Annual charity-compiled index looks at flexi working polices and parental support
A host of top law firms have been recognised for their efforts to become more ‘family-friendly’.
The annual list, compiled by UK charity Working Families, scores businesses on four key areas to compile a comprehensive overview of their flexible and family-friendly policies as well as practices that specifically support mothers, fathers, and carers. These are: integration to organisational strategy and culture; policy; consistent practice; and evidence and statistics.
Pinsent Masons featured among the top ten for the fifth consecutive year alongside the likes of the Crown Prosecution Service, American Express, Citi Group and the Welsh Parliament.
Looking across the entire 30-strong list, which is not ranked but listed alphabetically, there are also spots for Allen & Overy, Brodies, DAC Beachcroft, DWF, Mayer Brown, Mishcon de Reya and Norton Rose Fulbright.
Jane van Zyl, CEO of Working Families, commented: “After a year that has brought a succession of challenges and curveballs to employers of all sizes, it’s lovely to be able to celebrate those organisations role-modelling the absolute best of flexible, family friendly policies and practice. Our Top Employers are leading the way in creating workplaces that support the whole person — encouraging and enabling their staff team to get the best possible balance between home and work life.”
lol A&O? Don’t get me wrong they’re a great firm but definitely shouldn’t be on this list
Feel bad for A&O. Imagine being mentioned in the same sentence as a firm like DWF, Brodies or DAC Beachcroft.
I would love to think that my firm or other similar firms can be ‘family friendly’ places to work. However, I chose to qualify into a busy transactional team and I can’t see that I would be allowed to work part-time (even four days a week) if I decided to have a child, which is a shame because I really enjoy my job!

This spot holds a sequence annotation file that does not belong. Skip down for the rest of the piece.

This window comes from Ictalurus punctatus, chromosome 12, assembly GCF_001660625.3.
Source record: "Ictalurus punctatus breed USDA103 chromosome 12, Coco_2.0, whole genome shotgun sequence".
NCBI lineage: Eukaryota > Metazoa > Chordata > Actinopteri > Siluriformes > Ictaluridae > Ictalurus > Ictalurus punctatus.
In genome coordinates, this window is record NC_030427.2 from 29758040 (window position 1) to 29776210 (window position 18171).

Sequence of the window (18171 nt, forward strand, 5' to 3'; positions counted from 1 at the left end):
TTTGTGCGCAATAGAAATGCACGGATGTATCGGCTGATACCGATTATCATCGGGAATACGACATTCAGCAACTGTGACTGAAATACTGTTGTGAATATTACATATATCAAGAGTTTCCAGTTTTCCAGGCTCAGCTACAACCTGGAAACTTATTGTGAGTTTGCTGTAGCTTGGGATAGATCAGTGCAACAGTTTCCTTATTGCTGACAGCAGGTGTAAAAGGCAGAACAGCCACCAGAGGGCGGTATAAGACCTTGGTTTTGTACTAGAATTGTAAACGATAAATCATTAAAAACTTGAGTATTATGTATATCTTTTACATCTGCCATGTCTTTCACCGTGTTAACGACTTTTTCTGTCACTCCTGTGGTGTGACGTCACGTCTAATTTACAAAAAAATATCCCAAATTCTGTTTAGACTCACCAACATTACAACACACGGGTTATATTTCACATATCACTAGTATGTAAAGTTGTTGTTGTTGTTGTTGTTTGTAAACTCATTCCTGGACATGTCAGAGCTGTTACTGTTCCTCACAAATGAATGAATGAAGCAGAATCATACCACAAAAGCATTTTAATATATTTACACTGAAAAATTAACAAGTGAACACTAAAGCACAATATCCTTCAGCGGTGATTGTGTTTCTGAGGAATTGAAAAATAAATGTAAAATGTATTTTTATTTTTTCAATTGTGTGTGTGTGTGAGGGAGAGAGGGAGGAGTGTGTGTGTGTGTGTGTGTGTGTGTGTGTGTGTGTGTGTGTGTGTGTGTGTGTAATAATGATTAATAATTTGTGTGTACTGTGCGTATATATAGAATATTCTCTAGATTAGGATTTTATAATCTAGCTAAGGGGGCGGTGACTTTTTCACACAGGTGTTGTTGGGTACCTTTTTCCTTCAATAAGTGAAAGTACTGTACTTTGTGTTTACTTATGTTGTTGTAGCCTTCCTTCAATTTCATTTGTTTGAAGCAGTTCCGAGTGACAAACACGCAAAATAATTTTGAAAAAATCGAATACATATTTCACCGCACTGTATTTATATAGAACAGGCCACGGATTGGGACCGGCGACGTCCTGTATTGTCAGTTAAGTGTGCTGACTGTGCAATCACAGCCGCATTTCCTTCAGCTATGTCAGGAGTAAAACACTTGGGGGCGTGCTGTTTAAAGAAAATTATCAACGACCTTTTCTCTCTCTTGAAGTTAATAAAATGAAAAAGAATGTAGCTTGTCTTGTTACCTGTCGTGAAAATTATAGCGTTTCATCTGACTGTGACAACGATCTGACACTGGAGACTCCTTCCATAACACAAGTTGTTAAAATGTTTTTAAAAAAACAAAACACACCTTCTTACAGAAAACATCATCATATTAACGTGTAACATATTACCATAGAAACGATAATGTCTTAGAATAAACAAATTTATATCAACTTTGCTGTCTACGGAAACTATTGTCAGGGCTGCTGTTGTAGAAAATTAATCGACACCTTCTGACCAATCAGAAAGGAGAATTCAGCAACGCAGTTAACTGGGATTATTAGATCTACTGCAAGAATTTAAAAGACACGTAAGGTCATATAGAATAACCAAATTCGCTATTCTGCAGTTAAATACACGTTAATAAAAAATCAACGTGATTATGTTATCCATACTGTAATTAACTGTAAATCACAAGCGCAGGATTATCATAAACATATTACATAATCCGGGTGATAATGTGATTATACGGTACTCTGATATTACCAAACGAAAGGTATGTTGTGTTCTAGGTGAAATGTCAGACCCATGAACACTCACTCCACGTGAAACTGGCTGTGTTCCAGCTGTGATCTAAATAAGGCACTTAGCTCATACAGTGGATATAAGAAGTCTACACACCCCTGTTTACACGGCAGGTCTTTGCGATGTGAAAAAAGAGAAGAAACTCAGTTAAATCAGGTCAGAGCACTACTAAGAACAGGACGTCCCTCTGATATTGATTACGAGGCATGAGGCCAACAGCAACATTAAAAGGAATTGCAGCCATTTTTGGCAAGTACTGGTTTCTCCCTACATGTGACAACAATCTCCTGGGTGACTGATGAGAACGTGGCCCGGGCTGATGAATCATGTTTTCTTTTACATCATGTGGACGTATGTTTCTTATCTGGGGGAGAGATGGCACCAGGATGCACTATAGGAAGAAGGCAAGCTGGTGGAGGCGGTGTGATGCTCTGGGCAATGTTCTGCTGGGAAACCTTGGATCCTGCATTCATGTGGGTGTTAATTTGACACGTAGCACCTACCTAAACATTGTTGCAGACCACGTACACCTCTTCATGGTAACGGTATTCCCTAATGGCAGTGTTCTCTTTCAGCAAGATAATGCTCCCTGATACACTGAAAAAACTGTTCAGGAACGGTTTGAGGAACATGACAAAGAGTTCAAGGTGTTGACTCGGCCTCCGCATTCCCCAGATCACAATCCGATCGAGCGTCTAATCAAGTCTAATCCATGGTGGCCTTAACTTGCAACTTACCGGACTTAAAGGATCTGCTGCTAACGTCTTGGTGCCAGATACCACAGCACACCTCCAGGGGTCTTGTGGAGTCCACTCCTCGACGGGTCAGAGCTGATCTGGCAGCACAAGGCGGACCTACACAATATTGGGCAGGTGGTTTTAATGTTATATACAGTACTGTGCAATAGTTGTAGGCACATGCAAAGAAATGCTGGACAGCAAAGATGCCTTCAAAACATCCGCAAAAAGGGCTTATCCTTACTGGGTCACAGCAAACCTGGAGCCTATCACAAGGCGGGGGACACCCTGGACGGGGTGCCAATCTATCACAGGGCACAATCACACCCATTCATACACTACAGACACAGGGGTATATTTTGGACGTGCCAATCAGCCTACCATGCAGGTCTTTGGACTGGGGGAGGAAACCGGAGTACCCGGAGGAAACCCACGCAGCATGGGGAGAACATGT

I’d love to be corrected, but I don’t think “flexible” working really means anything. I would still have to work the same number of hours overall e.g. whether that’s from 5pm-8pm, or from 8pm-11pm “flexibly”. (Or, you know, all night depending on if a transaction is closing…)
Any words of wisdom from people that have seen “family friendly” policies work well/badly at their firms? I’d be happy to move in-house, but I’d like to think it is a viable choice to stay in private practice…
As you allude to, it’ll only work if you can get the work that you need to get done “flexibly”.
It also depends how the team is structured for each transaction and whether there is any potential for that to be changed. The reason associates end up working unpredictable and long hours is teams are generally set up as lean as possible.
If something hits the desk at 5pm and the work has to be done urgently (e.g. 3 hours of work required within 12 hours) and you are the only one that can do it, then you’ll have to pick it up at either 5pm to 8pm, 9pm to midnight, 2am to 5am, or whatever suits you best. Would it work for the firm and/or the client to put two associates on it? Would that be fair on the other associate who then has to pick stuff up all the hours because your evening time for family life is deemed more sacred?
DWF and Pinsent Masons make top ten — again
Recognised for paving the way towards gender-equal workplaces
Recognised for creating workplace environments inclusive of women
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